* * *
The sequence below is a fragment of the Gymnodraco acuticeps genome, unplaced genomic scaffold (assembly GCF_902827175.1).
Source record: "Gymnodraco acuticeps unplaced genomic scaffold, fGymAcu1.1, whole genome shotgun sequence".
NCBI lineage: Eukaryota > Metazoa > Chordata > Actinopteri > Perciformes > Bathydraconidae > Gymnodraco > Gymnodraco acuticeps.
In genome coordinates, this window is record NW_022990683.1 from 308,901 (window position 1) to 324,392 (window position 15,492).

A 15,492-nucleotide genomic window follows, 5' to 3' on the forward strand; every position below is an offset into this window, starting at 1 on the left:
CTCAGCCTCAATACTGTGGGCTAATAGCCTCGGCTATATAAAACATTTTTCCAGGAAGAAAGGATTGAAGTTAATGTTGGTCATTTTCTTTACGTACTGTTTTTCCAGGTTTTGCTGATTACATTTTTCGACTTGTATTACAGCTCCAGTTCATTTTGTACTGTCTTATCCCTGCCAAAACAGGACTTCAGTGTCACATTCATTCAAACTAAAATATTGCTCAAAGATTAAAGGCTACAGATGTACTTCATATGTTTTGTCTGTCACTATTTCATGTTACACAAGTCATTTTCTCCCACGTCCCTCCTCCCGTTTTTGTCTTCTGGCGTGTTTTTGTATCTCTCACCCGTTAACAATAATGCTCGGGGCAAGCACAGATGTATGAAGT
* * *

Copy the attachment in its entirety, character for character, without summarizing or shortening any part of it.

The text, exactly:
The sequence below is a fragment of the Gymnodraco acuticeps genome, unplaced genomic scaffold (assembly GCF_902827175.1).
Source record: "Gymnodraco acuticeps unplaced genomic scaffold, fGymAcu1.1, whole genome shotgun sequence".
NCBI lineage: Eukaryota > Metazoa > Chordata > Actinopteri > Perciformes > Bathydraconidae > Gymnodraco > Gymnodraco acuticeps.
In genome coordinates, this window is record NW_022990683.1 from 308,901 (window position 1) to 324,392 (window position 15,492).

A 15,492-nucleotide genomic window follows, 5' to 3' on the forward strand; every position below is an offset into this window, starting at 1 on the left:
CTCAGCCTCAATACTGTGGGCTAATAGCCTCGGCTATATAAAACATTTTTCCAGGAAGAAAGGATTGAAGTTAATGTTGGTCATTTTCTTTACGTACTGTTTTTCCAGGTTTTGCTGATTACATTTTTCGACTTGTATTACAGCTCCAGTTCATTTTGTACTGTCTTATCCCTGCCAAAACAGGACTTCAGTGTCACATTCATTCAAACTAAAATATTGCTCAAAGATTAAAGGCTACAGATGTACTTCATATGTTTTGTCTGTCACTATTTCATGTTACACAAGTCATTTTCTCCCACGTCCCTCCTCCCGTTTTTGTCTTCTGGCGTGTTTTTGTATCTCTCACCCGTTAACAATAATGCTCGGGGCAAGCACAGATGTATGAAGT